by Sunny Biswas
I had this little kid fear well past being a little kid that I’d wake up a different person then the one I went to sleep as. As in, the thoughts I was having before going to bed would be forgotten by morning and the impostor waking up would have ones that were subtly, unmistakeably different in content and tone. What’s he going to be like, I’d wonder. Will he be smarter? Happier? Is he going to like turkey sandwiches better? Is he going to miss me?
That kid wasn’t 100% wrong, kind of. At around the same time he was learning that you don’t grow new brain cells when you grow up so don’t huff paint/ride rollercoasters/bang your head on the wall, neurobiologists were finding out that the opposite was true. It turns out that in a couple of parts of the brain, neural stem cells are constantly giving birth to new neurons that travel around and plug into already existing networks. Sometimes they’re replacing dying neurons and sometimes they’re just helping a part of the brain grow. (A lot of neurons don’t get replaced at all, though, so we’re about half a ship of Theseus). There’s a body of recent literature that suggests that this is how adults form new memories. Some of it also says that depressed people are worse at doing this — important chunks of our brains stay locked into these self-destructive patterns, while healthy people have brains that are malleable enough to change.
I should say here that I realize that the literature is inconclusive, that adult neurogenesis is still a controversial topic, and that as someone who does research on the topic I know enough to be very, very cautious in how I describe the connection between small amounts of experimental data and chin-stroking thoughts about how, um, thoughts work. It’s one of the strange things about studying neurobiology that you learn a lot about the brain and end up being more careful than before in tying that into how exactly you think.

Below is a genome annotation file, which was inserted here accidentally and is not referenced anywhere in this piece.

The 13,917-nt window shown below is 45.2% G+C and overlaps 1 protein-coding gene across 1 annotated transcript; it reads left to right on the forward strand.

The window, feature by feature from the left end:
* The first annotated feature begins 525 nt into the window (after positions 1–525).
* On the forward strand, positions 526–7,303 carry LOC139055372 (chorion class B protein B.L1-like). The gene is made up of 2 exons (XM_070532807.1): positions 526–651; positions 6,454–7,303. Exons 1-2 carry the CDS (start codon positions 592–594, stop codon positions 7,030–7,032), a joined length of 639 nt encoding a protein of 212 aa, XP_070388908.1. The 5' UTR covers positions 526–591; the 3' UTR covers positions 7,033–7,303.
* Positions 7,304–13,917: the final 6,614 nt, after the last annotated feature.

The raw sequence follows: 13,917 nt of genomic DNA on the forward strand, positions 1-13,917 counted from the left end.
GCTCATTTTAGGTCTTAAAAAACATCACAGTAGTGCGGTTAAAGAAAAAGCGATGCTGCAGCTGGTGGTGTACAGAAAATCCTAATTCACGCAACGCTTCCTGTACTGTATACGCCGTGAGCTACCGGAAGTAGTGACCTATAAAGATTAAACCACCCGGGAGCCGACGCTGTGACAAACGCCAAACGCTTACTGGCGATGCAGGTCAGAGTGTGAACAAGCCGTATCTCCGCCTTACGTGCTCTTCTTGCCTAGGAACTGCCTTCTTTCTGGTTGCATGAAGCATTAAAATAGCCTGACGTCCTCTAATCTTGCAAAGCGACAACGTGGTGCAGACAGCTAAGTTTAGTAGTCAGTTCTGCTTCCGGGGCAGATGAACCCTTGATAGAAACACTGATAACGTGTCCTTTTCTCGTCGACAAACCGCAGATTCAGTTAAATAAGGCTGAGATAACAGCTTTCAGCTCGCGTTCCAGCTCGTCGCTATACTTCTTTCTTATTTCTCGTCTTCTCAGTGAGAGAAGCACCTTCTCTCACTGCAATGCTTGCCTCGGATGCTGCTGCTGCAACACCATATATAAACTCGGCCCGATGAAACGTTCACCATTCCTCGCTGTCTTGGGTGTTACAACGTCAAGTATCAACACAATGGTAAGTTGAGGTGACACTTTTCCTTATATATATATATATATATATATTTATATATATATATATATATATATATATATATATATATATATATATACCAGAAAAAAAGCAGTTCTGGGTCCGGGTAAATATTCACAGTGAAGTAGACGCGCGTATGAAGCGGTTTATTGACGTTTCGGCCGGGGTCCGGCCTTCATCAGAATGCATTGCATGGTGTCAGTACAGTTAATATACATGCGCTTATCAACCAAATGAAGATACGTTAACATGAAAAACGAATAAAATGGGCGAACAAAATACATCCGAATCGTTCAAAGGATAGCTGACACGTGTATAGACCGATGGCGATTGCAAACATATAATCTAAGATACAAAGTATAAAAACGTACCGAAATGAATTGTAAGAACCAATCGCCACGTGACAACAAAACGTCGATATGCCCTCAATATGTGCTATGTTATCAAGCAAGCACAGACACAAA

But what the hell, right? I read about neural stem cells and think about how different I am from even a few years ago, and I get the weird feeling that I was right when I was little, that I’m the most recent in a long line of not very good impersonators of myself. Science (science!) confirms that parts of me are here now that weren’t there even a little while ago (and that parts of me that were there before are gone forever). In other words: one night someone else went to sleep and woke up as me. I do a lot of the same things as him but I know that I’m not the one who came up with them. I like a lot of the same things as him but I know I didn’t discover them. Otherwise I act in ways that he wouldn’t have thought of and found new stuff to like that he wouldn’t have recognized. I’ve taken that poor bastard’s place and he barely even realized it was happening. It’s awesome.
Because I’m finally starting to be okay with getting replaced. If every impostor has to keep pieces of me (a bunch of what neural stem cells do is supply neurons to already existing networks, remember), it’s more a collaboration between me and the next guy than a theft. That makes it a little less strange and even kind of cool seeing what each one has come up with on his own. Which one of us started drinking coffee? Who finally decided to buy clothes that actually fit? I wish I could thank the guy who decided to hang out with the people I ended up spending most of my time with. And I wish I knew what the next guy is going to have to keep around and what amazing thing he’s going to be original about. None of this is true for just me, of course, because it’s the same way for everyone: part of us gets old and part of us is new all the time, and the trick is integrating both.
So when the trees or robots or lizard people from under the earth start taking over in Y2K12, I’ll miss a lot of things, not the least of which is that we never figured out how we even work. But what I’ll really miss is finding out how we’re all going to be different and how we’re going to be the same. Who’s still talking and who’s going to be that guy you haven’t thought of in forever? Who do we not know yet who’s going to be part of our group? Are Andy and April on “Parks and Recreation” going to end up together or what? Will Kanye start dressing like late period Michael Jackson? And seeing how this is the internet, let’s be really self-absorbed for a bit and think: what parts of us are going to stick around and what’s waiting to be born?
It’s too bad, really, that it’s happening so soon. That’s the shame of living this close to the end — we’ll be too much like ourselves right now by the time we’re all gone. So let me just say that I hope the me who’s going to be around for the end of the world is a better, cooler person who can relax and enjoy the spectacle. And maybe also one that can hold his liquor better.
Sunny is working in a lab in Austin that studies memory formation in adult mice. Oddly enough, this involves lots of pipetting. He’ll probably end up going to med school like every other Indian person you know. He writes stuff here.